may not be cited except as provided by
Minn. Stat. § 480A.08, subd. 3 (1996).
STATE OF MINNESOTA
IN COURT OF APPEALS
City of Sartell, petitioner,
George H. Lahr, et al.,
Sartell Golf Club, Inc., et al.,
Filed September 9, 1997
Stearns County District Court
File No. C3-96-1257
Roger D. Neils, Neils, Franz & Chirhart, P.A., 1011 North Second Street, P.O. Box 307 St. Cloud, MN 56302 (for appellants)
Considered and decided by Amundson, Presiding Judge, Norton, Judge, and Peterson, Judge.
Appellants, owners of property adjacent to Pine Cone Road, challenge the district court's determination that the City of Sartell had a 66-foot-wide easement along the road. We affirm.
The district court found that: (1) the public has used the road as a means of travel for a minimum of six years; (2) the city and, formerly, Le Sauk Township have performed maintenance, improvements, and support of the road at the public's expense; and (3) the road extends to 33 feet from the centerline because of yardage needed to maintain the traveled portion of the road. Appellants argue that the district court's finding that the road extended 33 feet from the centerline was clearly erroneous.
Minnesota law dictates:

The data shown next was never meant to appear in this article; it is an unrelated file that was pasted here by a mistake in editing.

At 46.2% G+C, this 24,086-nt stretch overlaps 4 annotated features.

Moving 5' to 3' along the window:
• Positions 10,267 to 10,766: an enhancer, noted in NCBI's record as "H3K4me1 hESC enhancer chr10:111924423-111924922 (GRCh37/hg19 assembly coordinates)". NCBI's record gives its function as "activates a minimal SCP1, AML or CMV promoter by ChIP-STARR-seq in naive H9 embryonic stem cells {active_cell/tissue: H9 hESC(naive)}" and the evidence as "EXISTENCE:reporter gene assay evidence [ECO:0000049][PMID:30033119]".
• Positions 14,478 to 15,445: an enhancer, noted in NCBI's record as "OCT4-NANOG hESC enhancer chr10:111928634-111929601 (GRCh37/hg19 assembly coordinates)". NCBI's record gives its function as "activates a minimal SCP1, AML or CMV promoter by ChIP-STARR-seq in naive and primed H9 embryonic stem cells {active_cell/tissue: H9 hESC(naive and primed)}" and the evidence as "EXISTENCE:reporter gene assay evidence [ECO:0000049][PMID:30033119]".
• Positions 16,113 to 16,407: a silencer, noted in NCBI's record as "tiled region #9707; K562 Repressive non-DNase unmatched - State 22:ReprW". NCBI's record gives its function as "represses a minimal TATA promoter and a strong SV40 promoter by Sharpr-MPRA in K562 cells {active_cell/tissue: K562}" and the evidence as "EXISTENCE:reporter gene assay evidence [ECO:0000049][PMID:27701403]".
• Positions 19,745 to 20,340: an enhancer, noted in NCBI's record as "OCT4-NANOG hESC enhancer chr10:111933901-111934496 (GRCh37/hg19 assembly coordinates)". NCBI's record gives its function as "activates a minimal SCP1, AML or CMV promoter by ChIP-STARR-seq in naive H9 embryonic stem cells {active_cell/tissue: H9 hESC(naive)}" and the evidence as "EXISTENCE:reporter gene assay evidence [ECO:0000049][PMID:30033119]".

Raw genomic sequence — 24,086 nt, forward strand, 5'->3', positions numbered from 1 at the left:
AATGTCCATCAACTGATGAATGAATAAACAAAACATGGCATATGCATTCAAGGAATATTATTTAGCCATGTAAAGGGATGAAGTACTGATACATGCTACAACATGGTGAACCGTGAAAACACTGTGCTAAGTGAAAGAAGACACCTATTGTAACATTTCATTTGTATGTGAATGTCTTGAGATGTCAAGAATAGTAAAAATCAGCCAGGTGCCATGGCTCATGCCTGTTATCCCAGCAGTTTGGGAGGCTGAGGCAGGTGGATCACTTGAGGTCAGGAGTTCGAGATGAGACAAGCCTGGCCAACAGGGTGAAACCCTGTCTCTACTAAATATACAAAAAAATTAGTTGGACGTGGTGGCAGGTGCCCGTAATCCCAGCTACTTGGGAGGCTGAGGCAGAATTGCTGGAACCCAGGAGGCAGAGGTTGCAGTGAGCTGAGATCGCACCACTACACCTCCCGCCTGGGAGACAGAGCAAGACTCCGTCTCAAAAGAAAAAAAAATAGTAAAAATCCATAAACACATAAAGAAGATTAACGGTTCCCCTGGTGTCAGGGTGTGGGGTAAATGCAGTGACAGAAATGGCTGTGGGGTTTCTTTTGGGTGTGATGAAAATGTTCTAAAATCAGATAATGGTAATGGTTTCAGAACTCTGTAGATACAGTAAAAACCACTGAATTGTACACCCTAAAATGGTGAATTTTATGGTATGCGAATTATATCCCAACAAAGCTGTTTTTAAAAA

When any road or portion of a road has been used and kept in repair and worked for at least six years continuously as a public highway by a road authority, it shall be deemed dedicated to the public to the width of the actual use and be and remain, until lawfully vacated, a public highway whether it has ever been established as a public highway or not.
Minn. Stat. § 160.05, subd. 1 (1996). The supreme court has clarified Minn. Stat. § 160.05, stating:
The width of the prescriptive easement * * * is not limited to that portion of the road actually traveled; it may include the shoulders and ditches that are needed and have actually been used to support and maintain the traveled portion.
Barfnecht, 304 Minn. at 509, 232 N.W.2d at 423. The district court specifically found that the road's ditch in-slopes, fill slopes, ditch bottoms, ditch back-slopes, and water-runoff area were part of the road because they supported the safe use of the road's traveled portion. This finding is supported by the extensive testimony of city engineer Sidney Williamson. Williamson testified at length regarding the various dimensions of the road, including the ditch and slope areas to the sides of the road. At one point he spoke in layperson's terms, saying:
[A] rural section of roadway is designed to accommodate the traffic at the surface, but the surface is only part of * * * the roadway itself. * * * [T]here's much more to that mountain than the peak. Well, there's much more to * * * a street or road section than the surface.
The district court's finding that the road extended to 33 feet from the centerline was not clearly erroneous.